“Hold on,” interrupted Tuttle. “The first day he goes to the feller he picks out himself, only you come last, bein' the challenger. We'll arrange things alphabetical. Adams, you git first shot, to find out if you're popular with the little skeesicks.”

Adams turned redder than usual, which is saying much.

“Ah—I don't know nuthin' about kids,” he confessed. “Catherwood—see what he can do.”

Catherwood also proved to be modest. After him Farnham and Lane waived their alphabetical privilege.

Moody, as nervous as a girl, approached the dumb little man on the floor, and twisting the corner of his coat, inquired in a trembling voice, “Does Bunny love old Goo-goo?”

The child looked up with a frightened little query in his eyes.

“I'd hate to scare him,” Moody added. “I don't mind seein' how he takes to Barney.”

“Yes, give Barney a show,” said Wooster.

Something had been happening to the cook. The tenseness had gone from his usually wiry little body; his eyes were milder; a curve was softening his mouth. Kneeling before the child, he held forth his arms.

“Baby want to go by-by?” he said, and tenderly lifting the little man, he bore him away, while the men looked on in silence.

Half an hour later the man who peeked through the keyhole reported that Barney was singing the youngster to sleep. The words of the song are not readily conveyed, but they sounded like—

  “Allonsum sum-sum bill-din,
   Allonsum sum-sum bill-din,
   Allonsum sum-sum bill-din,”

repeated times without number. Barney called it an Indian lullaby. As sung it was equally good Cherokee, Chinese, or Russian, being Barney's clearest recollection and interpretation of a song which his mother once had droned.

On the third day following, Slivers, Tuttle, and others held a council of war.

“Barney's goin' to clean up the whole works of us,” said the mule-driver, “unless we can manage to work some better combination.”

“What can we do?” inquired Tuttle. “The kid sure likes him best.”

“That wasn't the point. It's a game of how much we all know about a young un as against little Barney. Now, Moody, on the square, do you think you know as much as him?”

“He knows more than you'd think,” confessed Moody. “The—the only little kid I ever had—she died—ten months old.”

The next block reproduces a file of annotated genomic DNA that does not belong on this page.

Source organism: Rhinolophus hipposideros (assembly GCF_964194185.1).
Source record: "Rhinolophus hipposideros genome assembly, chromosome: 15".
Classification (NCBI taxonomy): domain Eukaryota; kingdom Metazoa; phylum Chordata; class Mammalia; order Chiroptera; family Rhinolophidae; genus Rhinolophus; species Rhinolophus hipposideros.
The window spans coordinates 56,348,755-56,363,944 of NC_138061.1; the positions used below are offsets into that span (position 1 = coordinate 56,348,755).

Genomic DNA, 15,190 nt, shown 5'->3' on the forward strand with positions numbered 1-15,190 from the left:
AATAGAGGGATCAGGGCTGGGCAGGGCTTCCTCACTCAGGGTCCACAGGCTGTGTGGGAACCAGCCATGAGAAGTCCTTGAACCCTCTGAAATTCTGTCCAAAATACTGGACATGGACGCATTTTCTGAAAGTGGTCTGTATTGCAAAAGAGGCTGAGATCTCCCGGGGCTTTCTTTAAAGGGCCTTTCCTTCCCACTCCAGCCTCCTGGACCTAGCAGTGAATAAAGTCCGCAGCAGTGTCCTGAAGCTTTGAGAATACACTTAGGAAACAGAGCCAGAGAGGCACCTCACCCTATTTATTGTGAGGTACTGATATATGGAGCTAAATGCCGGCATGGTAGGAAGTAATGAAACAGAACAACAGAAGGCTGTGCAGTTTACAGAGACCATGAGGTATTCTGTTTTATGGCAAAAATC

“Oh.”

“Well—that was hell, sure.”

Some of the men puckered their lips as if to whistle, but made no sound.

“If only we could paint Barney's face an Irish green, or do something so's the kid would be scared to see him, we might win out yet, perhaps,” resumed Slivers, presently. “Got any ideas?”

“I don't think Barney could scare him if he tried,” answered Wooster. “Anyhow the pore little scamp ain't cried since he come.”

“He ain't laughed any, either,” added Moody.

There was neither a cry nor a smile that day, though Barney yearned to hear either one of these baby sounds. The little brown captive clung as always to his tiny shirt, and watched Barney's face with big, brown, questioning eyes. The cook had forgotten his boast. To hold the wee bit of babyhood against his heart, to coax him to eat, to yearn over him, love him, fondle him—these were his passions. A fierce parental jealousy grew in Barney's nature.

But the hour arrived when jealousy changed to a deeper emotion—to worry. All Barney actually knew of a child came through the intuitions of a natural father's heart, but little as this amounted to, Barney was aware that a tiny scamp like this should eat and sleep and creep about and crow. And the little brown “Bunny” had done not one of the pretty baby tricks.

The fiery little cook's new concern was at first concealed. With growing reluctance every time, he resigned the little man to Moody's care as the “contest” required. One night, however, when the dumb, sad bit of an Indian was with Moody, the man was aroused from his dreams by some one's presence. It was Barney, too worried to sleep, surreptitiously come to the tiny captive's fruit-box cradle, and gently urging the wee bronze man to eat of some gruel prepared at that silent hour of the darkness. He was willing that Moody should have the credit of taking good care of the motherless baby, if only the child could be made a little more happy. Thereafter, by night and day, the cook was hovering about the uncomplaining little chieftain; and Moody understood.